Increased Plasma Membrane Ion-Leakage: A New Hypothesis for Chest Pain and Normal Coronary Arteriograms

  • Anders Waldenström
  • Gunnar Ronquist
Part of the Developments in Cardiovascular Medicine book series (DICM, volume 213)

Abstract

Approximately 10–15% of all patients in the US who are subjected to coronary angiography because of anginal chest pain do not show any obvious coronary artery disease. Approximately 15% of these patients have 201-thallium myocardial perfusion defects [1,2]. Despite the normal coronary angiogram most physicians still consider the patients symptoms being due to insufficient myocardial blood perfusion. This is not surprising given the fact that symptoms in this syndrome clearly suggest the presence of myocardial ischemia. Among these are: angina pectoris like chest pains, transient ECG changes suggestive of myocardial ischemia, and myocardial perfusion defects as assessed by 201-thallium scintigraphy. Interestingly, a sizeable proportion of patients with chest pain and normal coronary arteriograms have unexplained fatigue.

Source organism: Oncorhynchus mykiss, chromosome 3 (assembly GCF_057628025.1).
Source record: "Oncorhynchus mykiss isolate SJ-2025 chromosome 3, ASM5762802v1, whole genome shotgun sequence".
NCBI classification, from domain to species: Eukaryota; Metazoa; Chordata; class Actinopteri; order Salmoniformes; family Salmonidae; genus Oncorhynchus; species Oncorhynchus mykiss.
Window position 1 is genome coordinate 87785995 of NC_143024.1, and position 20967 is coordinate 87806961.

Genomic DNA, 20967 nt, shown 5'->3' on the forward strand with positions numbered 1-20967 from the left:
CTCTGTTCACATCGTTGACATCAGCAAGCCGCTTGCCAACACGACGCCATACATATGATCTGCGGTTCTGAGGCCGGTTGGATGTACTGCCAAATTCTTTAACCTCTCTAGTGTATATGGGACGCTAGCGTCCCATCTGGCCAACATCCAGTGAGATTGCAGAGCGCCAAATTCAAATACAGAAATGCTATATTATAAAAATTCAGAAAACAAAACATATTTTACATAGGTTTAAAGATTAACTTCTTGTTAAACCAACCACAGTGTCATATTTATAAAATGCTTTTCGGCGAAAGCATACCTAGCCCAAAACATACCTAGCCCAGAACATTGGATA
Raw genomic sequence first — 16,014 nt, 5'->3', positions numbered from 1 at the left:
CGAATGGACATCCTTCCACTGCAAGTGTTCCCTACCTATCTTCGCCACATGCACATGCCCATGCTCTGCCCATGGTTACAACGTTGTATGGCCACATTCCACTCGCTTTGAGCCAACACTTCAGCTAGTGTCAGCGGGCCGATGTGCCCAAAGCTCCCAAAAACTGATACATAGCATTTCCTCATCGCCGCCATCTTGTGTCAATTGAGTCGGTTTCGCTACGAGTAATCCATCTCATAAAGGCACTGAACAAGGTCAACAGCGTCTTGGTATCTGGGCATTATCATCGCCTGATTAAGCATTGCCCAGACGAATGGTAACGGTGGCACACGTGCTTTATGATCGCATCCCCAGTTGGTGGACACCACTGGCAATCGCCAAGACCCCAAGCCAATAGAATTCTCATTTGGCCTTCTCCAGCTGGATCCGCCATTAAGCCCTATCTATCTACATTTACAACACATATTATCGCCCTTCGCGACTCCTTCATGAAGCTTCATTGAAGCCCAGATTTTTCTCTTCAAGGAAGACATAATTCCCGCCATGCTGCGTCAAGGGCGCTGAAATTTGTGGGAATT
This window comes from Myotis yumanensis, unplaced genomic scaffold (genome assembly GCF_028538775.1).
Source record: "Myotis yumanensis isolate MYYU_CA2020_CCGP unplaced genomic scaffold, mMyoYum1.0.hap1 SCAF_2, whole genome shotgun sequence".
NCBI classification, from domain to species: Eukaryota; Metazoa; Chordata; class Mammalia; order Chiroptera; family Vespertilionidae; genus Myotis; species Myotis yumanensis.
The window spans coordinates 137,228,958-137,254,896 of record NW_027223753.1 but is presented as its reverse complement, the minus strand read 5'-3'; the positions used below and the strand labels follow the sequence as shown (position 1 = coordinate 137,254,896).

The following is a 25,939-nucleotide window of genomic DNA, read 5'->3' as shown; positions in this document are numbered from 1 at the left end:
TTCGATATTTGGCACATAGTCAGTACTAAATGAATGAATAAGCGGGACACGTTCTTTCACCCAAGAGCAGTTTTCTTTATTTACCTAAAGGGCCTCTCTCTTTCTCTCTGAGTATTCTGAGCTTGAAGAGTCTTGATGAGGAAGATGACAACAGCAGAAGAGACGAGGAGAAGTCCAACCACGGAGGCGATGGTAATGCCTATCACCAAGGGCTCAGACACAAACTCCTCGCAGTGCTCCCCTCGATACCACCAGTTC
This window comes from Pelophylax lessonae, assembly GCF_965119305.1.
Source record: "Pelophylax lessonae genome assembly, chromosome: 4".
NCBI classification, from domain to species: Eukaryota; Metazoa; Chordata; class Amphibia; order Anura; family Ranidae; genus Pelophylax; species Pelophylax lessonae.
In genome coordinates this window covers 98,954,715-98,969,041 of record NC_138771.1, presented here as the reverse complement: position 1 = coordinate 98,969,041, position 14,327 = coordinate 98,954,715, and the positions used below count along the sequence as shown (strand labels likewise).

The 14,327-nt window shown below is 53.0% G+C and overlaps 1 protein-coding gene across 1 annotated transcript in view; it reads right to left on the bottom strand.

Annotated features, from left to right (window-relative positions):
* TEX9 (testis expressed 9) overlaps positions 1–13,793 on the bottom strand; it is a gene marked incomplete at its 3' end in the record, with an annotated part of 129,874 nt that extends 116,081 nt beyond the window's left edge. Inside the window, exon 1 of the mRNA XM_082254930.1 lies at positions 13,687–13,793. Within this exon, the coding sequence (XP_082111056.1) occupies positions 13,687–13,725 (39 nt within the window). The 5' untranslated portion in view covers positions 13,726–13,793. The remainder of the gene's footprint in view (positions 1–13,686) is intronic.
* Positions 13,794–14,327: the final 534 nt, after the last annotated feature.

Keywords

Fatigue Hydrolysis Ischemia Lactate Adenosine 

Preview

Unable to display preview. Download preview PDF.

Unable to display preview. Download preview PDF.

References

  1. 1.
    Kemp HG: Left ventricular function in patients with the anginal syndrome and normal coronary angiograms. Am J Cardiol 1973; 32:375–376.PubMedCrossRefGoogle Scholar
  2. 2.
    Hutchison SJ, Poole-Wilson PA, Henderson AH: Angina with Normal Coronary Arteries: A review. Quart J Med 1988;72, No 268, pp.677–688.Google Scholar